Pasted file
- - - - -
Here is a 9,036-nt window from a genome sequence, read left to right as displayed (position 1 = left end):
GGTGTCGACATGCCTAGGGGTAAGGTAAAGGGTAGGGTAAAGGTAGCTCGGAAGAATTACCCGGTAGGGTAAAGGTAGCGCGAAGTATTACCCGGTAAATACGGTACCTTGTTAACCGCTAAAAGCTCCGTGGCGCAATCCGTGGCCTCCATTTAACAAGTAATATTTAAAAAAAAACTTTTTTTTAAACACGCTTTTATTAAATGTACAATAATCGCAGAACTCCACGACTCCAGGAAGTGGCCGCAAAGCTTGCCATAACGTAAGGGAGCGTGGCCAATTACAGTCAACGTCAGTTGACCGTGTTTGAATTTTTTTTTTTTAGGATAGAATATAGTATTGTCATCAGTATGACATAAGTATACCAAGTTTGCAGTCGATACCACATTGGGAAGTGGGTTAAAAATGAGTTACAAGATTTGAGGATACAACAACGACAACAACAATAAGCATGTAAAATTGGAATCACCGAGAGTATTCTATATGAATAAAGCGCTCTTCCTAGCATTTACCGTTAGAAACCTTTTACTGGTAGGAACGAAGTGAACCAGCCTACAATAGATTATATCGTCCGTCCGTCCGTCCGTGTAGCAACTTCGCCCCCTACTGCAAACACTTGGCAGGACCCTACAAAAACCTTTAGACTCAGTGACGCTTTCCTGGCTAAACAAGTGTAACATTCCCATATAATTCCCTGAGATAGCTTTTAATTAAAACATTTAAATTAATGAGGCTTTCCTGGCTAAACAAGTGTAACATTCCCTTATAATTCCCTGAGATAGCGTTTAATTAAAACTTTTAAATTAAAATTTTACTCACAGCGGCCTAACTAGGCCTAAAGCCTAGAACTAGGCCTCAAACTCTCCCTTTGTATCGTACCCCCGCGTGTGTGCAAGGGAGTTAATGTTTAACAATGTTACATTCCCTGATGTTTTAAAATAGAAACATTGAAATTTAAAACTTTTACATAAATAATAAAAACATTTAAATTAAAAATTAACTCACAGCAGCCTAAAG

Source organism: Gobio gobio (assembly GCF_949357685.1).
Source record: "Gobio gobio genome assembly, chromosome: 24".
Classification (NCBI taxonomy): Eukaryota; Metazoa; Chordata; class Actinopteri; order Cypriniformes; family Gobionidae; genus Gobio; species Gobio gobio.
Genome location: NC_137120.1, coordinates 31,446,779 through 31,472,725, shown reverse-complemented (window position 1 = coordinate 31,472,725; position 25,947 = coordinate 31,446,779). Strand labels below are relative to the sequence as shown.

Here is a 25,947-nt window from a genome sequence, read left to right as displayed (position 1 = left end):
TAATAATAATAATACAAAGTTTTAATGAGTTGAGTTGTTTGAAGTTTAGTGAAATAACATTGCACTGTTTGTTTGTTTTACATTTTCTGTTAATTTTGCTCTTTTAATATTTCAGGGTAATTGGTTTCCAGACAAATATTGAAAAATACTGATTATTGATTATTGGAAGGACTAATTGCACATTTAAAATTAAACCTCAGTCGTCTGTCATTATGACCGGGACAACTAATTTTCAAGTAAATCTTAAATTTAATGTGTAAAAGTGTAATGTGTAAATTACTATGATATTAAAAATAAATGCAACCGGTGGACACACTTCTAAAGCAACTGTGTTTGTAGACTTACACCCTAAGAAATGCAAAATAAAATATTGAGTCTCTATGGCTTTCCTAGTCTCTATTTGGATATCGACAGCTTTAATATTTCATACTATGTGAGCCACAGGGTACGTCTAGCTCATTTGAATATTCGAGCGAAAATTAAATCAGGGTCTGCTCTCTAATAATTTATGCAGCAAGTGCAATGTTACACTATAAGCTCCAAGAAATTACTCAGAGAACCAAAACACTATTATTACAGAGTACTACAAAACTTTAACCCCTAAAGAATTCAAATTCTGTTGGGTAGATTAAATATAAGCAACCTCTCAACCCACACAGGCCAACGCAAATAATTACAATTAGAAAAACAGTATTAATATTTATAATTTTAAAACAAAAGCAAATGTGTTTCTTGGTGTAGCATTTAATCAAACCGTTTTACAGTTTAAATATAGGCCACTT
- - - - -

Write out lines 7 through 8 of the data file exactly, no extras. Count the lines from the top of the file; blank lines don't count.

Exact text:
Here is a 25,947-nt window from a genome sequence, read left to right as displayed (position 1 = left end):
TAATAATAATAATACAAAGTTTTAATGAGTTGAGTTGTTTGAAGTTTAGTGAAATAACATTGCACTGTTTGTTTGTTTTACATTTTCTGTTAATTTTGCTCTTTTAATATTTCAGGGTAATTGGTTTCCAGACAAATATTGAAAAATACTGATTATTGATTATTGGAAGGACTAATTGCACATTTAAAATTAAACCTCAGTCGTCTGTCATTATGACCGGGACAACTAATTTTCAAGTAAATCTTAAATTTAATGTGTAAAAGTGTAATGTGTAAATTACTATGATATTAAAAATAAATGCAACCGGTGGACACACTTCTAAAGCAACTGTGTTTGTAGACTTACACCCTAAGAAATGCAAAATAAAATATTGAGTCTCTATGGCTTTCCTAGTCTCTATTTGGATATCGACAGCTTTAATATTTCATACTATGTGAGCCACAGGGTACGTCTAGCTCATTTGAATATTCGAGCGAAAATTAAATCAGGGTCTGCTCTCTAATAATTTATGCAGCAAGTGCAATGTTACACTATAAGCTCCAAGAAATTACTCAGAGAACCAAAACACTATTATTACAGAGTACTACAAAACTTTAACCCCTAAAGAATTCAAATTCTGTTGGGTAGATTAAATATAAGCAACCTCTCAACCCACACAGGCCAACGCAAATAATTACAATTAGAAAAACAGTATTAATATTTATAATTTTAAAACAAAAGCAAATGTGTTTCTTGGTGTAGCATTTAATCAAACCGTTTTACAGTTTAAATATAGGCCACTT